Under 21s are being banned from buying whipped cream due to new trend
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You now need to be over 21 and show ID if you're looking to buy some whipped cream in New York.
Yep, fancy a decent hot chocolate? Well, if you're under 21 you better get creative because some stores across the state are stopping young customers from buying the delicious topping.
If you're wondering what prompted the ban it's nothing to do with the cream, but the canisters.
You see, the nozzle in a whip cream canister is filled with nitrous oxide, which can get you a little high when inhaled. So, the state has banned youngsters from buying whip cream chargers.
Senator Joseph Addabbo stressed the dangers of inhaling the gas and the necessity to deter young people from using it.
The Senator said in a statement: "The need to limit the access and sale of whippits first became apparent after receiving constituent complaints about empty canisters on neighborhood streets. Used whippits piling up in our communities are not only an eye sore, but also indicative of a significant nitrous oxide abuse problem."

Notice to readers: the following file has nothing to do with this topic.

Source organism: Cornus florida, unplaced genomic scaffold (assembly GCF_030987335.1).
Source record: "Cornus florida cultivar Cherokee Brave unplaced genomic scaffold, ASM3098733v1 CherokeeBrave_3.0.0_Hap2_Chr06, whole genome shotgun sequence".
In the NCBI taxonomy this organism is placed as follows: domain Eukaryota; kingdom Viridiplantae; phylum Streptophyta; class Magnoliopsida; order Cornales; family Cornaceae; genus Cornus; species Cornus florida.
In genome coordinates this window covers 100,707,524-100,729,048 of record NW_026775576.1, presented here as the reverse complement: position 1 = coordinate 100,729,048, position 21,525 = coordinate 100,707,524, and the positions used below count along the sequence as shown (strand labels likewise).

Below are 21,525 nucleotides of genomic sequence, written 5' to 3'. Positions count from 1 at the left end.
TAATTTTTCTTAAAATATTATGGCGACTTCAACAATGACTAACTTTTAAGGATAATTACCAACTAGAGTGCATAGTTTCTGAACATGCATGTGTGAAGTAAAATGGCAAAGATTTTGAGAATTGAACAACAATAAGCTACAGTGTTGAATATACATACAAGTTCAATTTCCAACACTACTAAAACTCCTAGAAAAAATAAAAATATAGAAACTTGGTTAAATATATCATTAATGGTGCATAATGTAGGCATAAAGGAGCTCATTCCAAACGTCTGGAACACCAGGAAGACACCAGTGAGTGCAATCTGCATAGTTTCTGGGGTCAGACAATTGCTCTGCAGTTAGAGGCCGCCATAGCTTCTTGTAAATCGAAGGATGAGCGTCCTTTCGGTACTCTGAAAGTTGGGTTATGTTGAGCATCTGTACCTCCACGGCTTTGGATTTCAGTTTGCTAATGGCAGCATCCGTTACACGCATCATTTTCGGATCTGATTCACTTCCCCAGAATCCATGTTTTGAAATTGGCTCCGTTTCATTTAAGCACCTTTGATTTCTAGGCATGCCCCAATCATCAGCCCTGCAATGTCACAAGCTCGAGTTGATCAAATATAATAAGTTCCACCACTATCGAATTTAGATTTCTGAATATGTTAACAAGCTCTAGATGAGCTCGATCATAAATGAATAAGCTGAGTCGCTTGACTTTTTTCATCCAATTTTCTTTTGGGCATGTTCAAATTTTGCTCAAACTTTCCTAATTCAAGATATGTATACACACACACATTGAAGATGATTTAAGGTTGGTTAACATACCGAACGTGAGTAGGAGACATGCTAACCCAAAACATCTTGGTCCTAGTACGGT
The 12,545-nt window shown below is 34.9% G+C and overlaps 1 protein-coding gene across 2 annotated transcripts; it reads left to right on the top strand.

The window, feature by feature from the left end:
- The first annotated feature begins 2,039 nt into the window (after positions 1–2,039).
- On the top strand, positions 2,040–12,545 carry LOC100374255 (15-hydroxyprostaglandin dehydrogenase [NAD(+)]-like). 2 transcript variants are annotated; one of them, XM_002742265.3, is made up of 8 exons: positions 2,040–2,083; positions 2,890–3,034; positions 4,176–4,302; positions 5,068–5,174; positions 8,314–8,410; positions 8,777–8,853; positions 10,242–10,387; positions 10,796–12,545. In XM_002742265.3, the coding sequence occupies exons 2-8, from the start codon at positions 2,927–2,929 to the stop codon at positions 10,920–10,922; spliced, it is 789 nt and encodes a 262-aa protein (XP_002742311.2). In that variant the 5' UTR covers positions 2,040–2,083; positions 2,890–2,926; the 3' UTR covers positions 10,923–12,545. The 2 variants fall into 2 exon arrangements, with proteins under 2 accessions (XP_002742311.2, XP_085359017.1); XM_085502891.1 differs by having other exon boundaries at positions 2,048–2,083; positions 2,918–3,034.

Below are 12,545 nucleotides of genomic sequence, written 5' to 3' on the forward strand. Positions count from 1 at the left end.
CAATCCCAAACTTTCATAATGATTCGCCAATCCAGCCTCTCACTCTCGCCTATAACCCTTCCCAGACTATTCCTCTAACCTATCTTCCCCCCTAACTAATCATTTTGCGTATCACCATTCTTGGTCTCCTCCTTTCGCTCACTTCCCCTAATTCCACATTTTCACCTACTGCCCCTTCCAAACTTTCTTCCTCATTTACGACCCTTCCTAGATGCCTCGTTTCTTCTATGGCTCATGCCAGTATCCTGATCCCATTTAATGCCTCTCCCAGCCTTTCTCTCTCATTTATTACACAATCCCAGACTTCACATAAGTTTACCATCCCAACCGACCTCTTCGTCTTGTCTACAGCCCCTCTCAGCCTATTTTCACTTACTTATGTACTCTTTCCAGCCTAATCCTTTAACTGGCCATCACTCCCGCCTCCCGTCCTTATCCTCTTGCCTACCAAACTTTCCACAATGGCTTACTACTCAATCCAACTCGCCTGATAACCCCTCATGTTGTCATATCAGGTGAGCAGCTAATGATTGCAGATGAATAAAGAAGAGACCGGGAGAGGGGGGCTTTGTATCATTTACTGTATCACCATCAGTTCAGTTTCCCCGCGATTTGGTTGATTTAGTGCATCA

"Nitrous oxide is a legal chemical for legitimate professional use but when used improperly, it can be extremely lethal.
"Sadly, young people buy and inhale this gas to get ‘high’ because they mistakenly believe it is a ‘safe’ substance. This law will eliminate easy access to this dangerous substance for our youth," Addabbo went on to explain.
According to the Drug Enforcement Administration, one in five young people have used inhalants like whippits by the time they reach the eighth grade; hence the state is so keen to control the use of the substance.
Anyone caught selling whipped cream to those under 21 will receive a $250 fine for their first offence and a $500 fine for offences thereafter.
Now, if you're thinking that this restriction sounds familiar, it's because the bill was put into effect last year, but signs enforcing the ID check have only just started popping up.
Kent Sopris the head of the New York Association of Convenience Stores said that the delay in enforcement was likely because people weren't aware that the bill had been signed.
"We had been tracking the bill last year and when I looked in the bill tracking file, there is just no indication that it was signed," Sopris said.
So, if you're hoping to buy whipped cream in New York, you'll need to show some ID.